Vizcaino is a cagey vet who can be very productive in limited duty, and filled in nicely when Adam Everett when down in 2004. Lamb will fill in at both second and third, and will be the first man looked to if Chris Burke can not handle the everyday duties at second. Both are slick fielders, but neither has shown the ability to light up the batter's box, thus compounding the Astros offensive woes. Palmeiro has more than enough bat to fill in for extended periods of time, but if he's starting it removes one of the best pinch hitters in the business from the Astros bench. Chavez was Roy Oswalt's personal catcher last season and appears to have that role again this year, meaning Ausmus will get one out of every five days off. Though Chavez showed some unexpected power last season, like Ausmus his focus is clearly on handling pitchers, something he does well.
RHP Roy Oswalt
RHP Roger Clemens
LHP Andy Pettitte
RHP Brandon Backe
LHP Carlos Hernandez
"What Andy's doing is more important than what I'm doing, we have to have Andy." That's Roger Clemens, talking to MLB.com, and echoing the sentiments of everyone even remotely associated with the Astros. Pettitte's elbow hurt all year, and he finally shut it down in August to have surgery. With Clemens coming off another Cy Young Award winning year and Oswalt the only NL pitcher to win 20 games in the National League last year having a healthy and effective Pettitte could very simply be the difference between an Astros team that competes for the crown in the NL Central and an Astros team that has trouble reaching the .500 mark in wins. He's yet to make an appearance in a Spring Training game, but has thrown in two simulated game situations and gotten encouraging results. Brandon Backe finished the season strong and appeared to gain confidence in both himself and from the organization, but this will be his first full season as a starter at the Major League level, and it remains to be seen if he had two good months, or the beginning of a good career. In 2002 Carlos Hernandez was a revelation, and looked to be one of the best young lefty starters in the game, but a throwing shoulder injury has allowed him to play in only nine games the past two years, meaning both of the lefties in the Astros rotation will be question marks until further notice.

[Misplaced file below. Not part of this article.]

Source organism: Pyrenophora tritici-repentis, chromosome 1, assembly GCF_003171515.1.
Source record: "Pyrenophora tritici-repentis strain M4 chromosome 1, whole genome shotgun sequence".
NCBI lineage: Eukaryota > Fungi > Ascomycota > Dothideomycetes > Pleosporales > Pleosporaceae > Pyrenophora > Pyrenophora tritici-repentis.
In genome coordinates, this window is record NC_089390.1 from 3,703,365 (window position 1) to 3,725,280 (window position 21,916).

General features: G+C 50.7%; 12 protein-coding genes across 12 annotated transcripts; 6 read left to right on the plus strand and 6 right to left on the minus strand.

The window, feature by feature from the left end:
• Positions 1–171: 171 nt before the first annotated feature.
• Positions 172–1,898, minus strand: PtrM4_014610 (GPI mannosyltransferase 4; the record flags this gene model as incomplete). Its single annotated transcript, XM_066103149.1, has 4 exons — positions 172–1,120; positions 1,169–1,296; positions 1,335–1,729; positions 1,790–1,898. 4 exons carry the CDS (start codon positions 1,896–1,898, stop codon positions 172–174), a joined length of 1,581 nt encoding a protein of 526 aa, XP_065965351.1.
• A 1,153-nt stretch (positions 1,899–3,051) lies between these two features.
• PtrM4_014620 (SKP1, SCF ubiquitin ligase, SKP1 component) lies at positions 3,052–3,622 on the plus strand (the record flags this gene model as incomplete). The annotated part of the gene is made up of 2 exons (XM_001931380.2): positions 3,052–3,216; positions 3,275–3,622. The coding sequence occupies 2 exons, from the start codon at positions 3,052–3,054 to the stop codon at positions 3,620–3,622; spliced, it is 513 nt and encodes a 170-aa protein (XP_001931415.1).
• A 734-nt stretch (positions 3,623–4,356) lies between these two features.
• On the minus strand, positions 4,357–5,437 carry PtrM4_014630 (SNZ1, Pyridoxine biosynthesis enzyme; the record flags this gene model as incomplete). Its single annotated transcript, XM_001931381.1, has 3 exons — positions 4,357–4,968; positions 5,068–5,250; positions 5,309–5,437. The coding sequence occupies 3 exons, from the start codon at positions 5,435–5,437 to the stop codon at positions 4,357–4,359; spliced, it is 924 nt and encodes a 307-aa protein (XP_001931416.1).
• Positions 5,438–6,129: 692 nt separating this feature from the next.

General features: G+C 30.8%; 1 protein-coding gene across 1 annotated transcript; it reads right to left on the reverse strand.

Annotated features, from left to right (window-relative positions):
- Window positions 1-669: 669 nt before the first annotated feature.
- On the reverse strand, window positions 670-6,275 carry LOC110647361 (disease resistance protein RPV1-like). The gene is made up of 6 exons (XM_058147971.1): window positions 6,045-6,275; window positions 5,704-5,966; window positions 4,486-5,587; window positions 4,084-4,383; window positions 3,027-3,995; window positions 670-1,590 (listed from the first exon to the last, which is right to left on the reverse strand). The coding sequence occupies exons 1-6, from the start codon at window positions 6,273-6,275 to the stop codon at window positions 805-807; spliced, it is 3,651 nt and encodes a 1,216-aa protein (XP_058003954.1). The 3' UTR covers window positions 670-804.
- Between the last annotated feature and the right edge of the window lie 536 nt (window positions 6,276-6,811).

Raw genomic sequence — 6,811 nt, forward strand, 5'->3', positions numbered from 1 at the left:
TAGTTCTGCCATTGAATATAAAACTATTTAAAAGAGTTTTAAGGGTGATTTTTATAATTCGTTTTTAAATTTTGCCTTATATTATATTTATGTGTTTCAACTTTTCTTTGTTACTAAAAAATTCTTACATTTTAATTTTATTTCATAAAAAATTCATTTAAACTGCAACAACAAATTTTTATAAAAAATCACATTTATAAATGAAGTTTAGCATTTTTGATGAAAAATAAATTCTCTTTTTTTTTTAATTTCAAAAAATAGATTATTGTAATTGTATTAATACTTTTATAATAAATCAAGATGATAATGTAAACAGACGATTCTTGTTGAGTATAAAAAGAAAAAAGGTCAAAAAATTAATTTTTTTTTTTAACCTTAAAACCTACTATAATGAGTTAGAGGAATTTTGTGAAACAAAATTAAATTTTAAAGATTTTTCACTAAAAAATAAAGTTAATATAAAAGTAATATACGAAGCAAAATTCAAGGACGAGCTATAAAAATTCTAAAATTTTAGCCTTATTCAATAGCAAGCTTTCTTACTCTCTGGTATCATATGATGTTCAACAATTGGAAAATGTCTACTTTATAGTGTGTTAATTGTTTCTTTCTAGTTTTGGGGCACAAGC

CL: Brad Lidge
RHP: Dan Wheeler
RHP: Chad Qualls
RHP: Chad Harville
LHP: Mike Gallo
RHP: Russ Springer
RHP: Turk Wendell
RHP: Dave Burba
RHP: Brandon Duckworth
RHP: Tim Redding
LHP: John Franco
RHP: Ezequiel Astacio
Brad Lidge is widely considered the best young closer in baseball especially after he has remained healthy for two consecutive seasons after landing on the disabled list in each of his first five years in professional baseball. Lidge, who set the National League record for strikeouts by a reliever by fanning 157 hitters in 2004, has been working out steadily in Colorado and proclaims himself ready for spring training.